By converting wealth into an annuity, individuals and households can simultaneously answer the conceptually difficult question of figuring out how much consumption is sustainable given the age and wealth of the consumer and provide a monthly income target to help implement the plan.’

I like that – a lot! This is, after all, exactly how ‘defined benefit’ (aka ‘final salary’) pensions and our state pension works – a guaranteed income for life, with some inflation proofing, too.

They can give a ‘baseline income’ covering regular bills, and other pension funds and investments can cover other expenses as they arise.

So why are annuities still so unpopular?

Annuities are not at all sexy. They are also very much a one hit wonder as far as IFA and financial services companies fee-earning ability is concerned.

Nor can they help the reckless squander their capital!

Not so long ago I was at a conference concerned with the ‘at retirement’ market. The speakers produced various tax-planning tips, observations on the state of the investment markets and several technical sales techniques, and how much money they were making ‘managing the Baby Boomers money’. Whilst all this was very impressive in its way, and undoubtedly some of the ideas promulgated might work in certain circumstances, I did find the whole day rather discomforting.

When asked, I said how ridiculous it was that the retired had to spend so much time thinking about their investments, taking and paying for advice, and worrying about the stockmarket. I said I thought that for many it would be much better to cover their financial backsides with a lifetime annuity.

A couple of the presenters seemed to question my views and suggested some naivety on my part.

As I trudged across the rain-swept car park I wondered who was right.

Was it them with their discretionary fund management offerings, index funds managed by algorithms (what?), venture capital trusts and offshore investment bonds? Sure, these things can be useful in certain situations, but they all involve risk, sometimes very substantial risk.

Perhaps my line of thinking about how best to secure my clients a decent amount of worry-free lifetime income with at least some of their wealth is rather old-fashioned, but I remain convinced that it has its place for many people.

A 19th Century digression

I need to mention here another long-dead novelist, Anthony Trollope, who was writing his Palliser series of novels about 50 years after Jane Austen wrote Sense and Sensibility.

Since the turn of the year, I have been re-reading these great stories at bedtime – I’m about to start Phineas Redux – and something struck me related to my work.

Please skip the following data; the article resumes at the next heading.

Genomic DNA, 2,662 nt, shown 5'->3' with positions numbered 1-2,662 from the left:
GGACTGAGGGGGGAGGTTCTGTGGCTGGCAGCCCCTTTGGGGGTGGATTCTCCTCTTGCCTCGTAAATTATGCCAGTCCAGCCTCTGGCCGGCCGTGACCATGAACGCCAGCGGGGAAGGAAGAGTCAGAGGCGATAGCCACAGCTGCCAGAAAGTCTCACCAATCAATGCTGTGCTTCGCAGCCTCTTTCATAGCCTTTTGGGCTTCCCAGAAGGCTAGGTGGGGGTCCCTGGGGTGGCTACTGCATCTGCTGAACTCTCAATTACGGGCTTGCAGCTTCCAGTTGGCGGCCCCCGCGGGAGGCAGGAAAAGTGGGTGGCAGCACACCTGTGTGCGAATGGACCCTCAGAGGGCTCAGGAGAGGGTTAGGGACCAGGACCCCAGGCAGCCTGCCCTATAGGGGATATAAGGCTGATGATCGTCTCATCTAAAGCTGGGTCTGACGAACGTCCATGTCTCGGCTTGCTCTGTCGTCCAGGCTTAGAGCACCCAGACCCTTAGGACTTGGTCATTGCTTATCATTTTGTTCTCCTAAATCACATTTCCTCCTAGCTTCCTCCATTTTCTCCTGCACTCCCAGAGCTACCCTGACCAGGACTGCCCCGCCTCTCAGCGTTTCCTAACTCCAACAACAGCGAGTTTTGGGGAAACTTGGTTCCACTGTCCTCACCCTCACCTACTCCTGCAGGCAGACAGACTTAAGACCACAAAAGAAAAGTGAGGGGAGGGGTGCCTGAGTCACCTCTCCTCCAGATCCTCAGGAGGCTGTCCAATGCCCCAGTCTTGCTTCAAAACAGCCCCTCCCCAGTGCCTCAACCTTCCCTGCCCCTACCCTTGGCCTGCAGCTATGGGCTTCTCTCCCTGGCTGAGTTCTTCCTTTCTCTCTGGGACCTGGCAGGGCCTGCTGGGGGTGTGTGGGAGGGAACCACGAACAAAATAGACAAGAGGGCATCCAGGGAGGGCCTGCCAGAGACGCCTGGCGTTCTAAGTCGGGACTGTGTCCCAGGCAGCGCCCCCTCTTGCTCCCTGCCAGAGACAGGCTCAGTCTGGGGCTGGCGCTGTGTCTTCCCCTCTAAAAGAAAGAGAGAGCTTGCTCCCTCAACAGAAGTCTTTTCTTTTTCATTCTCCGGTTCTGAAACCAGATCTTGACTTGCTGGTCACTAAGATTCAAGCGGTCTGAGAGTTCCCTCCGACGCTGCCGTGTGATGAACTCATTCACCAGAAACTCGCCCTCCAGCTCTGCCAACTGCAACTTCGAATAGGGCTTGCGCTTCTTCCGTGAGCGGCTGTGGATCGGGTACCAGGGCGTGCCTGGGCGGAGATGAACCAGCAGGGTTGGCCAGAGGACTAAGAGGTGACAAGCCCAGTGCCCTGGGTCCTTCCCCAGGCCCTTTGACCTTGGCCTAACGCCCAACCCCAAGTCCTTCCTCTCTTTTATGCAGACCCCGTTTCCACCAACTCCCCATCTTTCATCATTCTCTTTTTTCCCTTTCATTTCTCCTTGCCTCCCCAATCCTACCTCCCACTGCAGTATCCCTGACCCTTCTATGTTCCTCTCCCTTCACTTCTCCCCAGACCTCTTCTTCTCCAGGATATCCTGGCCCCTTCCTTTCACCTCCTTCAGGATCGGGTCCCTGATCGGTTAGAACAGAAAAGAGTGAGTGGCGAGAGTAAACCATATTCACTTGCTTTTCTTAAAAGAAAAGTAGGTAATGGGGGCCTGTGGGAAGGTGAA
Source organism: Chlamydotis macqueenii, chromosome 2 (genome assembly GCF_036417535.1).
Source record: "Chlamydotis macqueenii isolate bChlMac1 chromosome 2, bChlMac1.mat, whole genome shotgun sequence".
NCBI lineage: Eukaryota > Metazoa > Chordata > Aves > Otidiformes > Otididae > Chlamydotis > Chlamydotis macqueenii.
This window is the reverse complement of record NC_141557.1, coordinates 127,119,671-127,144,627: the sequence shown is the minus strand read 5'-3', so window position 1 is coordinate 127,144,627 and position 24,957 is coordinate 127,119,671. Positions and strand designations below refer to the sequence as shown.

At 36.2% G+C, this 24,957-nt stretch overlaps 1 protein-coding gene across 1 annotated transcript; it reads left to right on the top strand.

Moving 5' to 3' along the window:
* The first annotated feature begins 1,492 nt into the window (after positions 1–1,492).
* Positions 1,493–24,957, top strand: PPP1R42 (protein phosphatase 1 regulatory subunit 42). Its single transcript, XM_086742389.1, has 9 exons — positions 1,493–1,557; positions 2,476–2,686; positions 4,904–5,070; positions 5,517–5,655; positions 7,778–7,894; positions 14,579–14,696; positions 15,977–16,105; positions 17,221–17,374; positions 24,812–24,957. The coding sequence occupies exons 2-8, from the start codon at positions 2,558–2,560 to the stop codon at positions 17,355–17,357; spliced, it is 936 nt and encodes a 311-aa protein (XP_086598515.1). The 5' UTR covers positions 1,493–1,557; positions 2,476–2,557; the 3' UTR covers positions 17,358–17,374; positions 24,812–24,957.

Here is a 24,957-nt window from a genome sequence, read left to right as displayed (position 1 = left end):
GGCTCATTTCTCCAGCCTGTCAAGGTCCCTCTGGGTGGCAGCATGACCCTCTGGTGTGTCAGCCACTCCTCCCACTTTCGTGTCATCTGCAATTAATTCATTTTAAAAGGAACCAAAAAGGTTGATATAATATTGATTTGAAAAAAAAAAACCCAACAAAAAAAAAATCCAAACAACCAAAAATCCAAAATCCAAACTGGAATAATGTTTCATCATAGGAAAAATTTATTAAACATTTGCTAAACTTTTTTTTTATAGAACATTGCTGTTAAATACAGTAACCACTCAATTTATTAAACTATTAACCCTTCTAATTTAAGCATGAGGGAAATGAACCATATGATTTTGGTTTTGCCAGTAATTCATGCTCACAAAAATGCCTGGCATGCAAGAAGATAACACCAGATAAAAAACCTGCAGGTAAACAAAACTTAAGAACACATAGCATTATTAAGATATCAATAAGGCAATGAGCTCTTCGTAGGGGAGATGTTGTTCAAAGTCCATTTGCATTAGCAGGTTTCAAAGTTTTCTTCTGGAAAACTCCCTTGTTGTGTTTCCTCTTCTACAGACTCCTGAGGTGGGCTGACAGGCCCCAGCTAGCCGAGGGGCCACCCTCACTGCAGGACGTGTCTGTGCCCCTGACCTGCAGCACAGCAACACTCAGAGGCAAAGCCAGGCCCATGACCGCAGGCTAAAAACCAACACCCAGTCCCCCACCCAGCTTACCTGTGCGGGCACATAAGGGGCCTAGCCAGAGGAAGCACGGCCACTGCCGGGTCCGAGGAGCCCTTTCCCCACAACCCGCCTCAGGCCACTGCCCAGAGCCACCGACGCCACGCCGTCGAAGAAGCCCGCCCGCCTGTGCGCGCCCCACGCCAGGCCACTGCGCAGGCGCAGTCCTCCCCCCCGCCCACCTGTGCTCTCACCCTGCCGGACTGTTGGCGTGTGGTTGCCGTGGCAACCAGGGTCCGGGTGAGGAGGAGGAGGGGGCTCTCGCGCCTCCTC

Trollope’s middle and upper-class characters are always banging on about how much money they have, but, in contrast to the IFAs I met at that Exeter conference, their 19th century fortunes are almost always described in terms of the annual income they produce, not the lump sum.

It seems to me that hardly anybody talks about investments that way now. It’s all about net worth and asset value. I do wonder if asset values have come to play such a big role in modern financial life that we’ve forgotten what those assets are for?

In Trollope’s world, people bought shares purely for the dividend. Now dividends are usually an afterthought, with price appreciation the main goal.

I think that is wrong-headed.

Annuities don’t buy Aston Martin’s

I took a call in my office the other day from a lady seeking help with a pension sharing order following her divorce.

She didn’t appreciate that she won’t be getting a pension when it goes through. She will get an investment account wrapped up in a pension, unlike her ex-husband, who will continue to receive half his indexed-linked final salary pension. This lady was very shocked to learn that she must think about investment, interest rates, longevity statistics and all that kind of thing when her ex doesn’t.

I suspect that she might well choose to annuitise part of her eventual fund in a year or two, as she did understand the guaranteed income for life bit of our discussion.

Yet this lady also helped confirm what I thought was merely an urban myth. A close relative of hers took a transfer out of his employer’s final salary pension scheme just past age 55. He then cashed-in the whole lot – paying away almost half the fund in tax and losing his personal allowance – and blew £160,000 on an Aston Martin DB11.

I said that was completely crazy and she agreed. Apparently, the gentleman enjoys good health, but he sure is going to be income poor when he is 80.

I have no reason to disbelieve this story.

So, what to do when it comes to annuities?

I recommend you think hard about all options when you are nearing retirement and looking at your investment choices:

  • Consider annuities very seriously.
  • Maybe mix and match annuities with other financial arrangements.
  • Conventional annuities are certain! Nothing else is. There are investment linked annuities around, but these are not ‘certain’ in the same way.
  • Annuities don’t cost much to arrange. An IFA will charge to search out the best deal and to set one up – but there are no ongoing fees to pay, as far as the annuity purchase itself is concerned.
  • Most annuities involve no investment risk.
  • If you think you will live forever, an annuity is a great idea.
  • If you think you will die soon, think hard about not buying an annuity.
  • Final salary pensions are, in practice, annuities.
  • So is the state pension.
  • You can use ‘flexi-access drawdown’ as the icing on the cake – but remember it isn’t guaranteed and it costs a lot to run.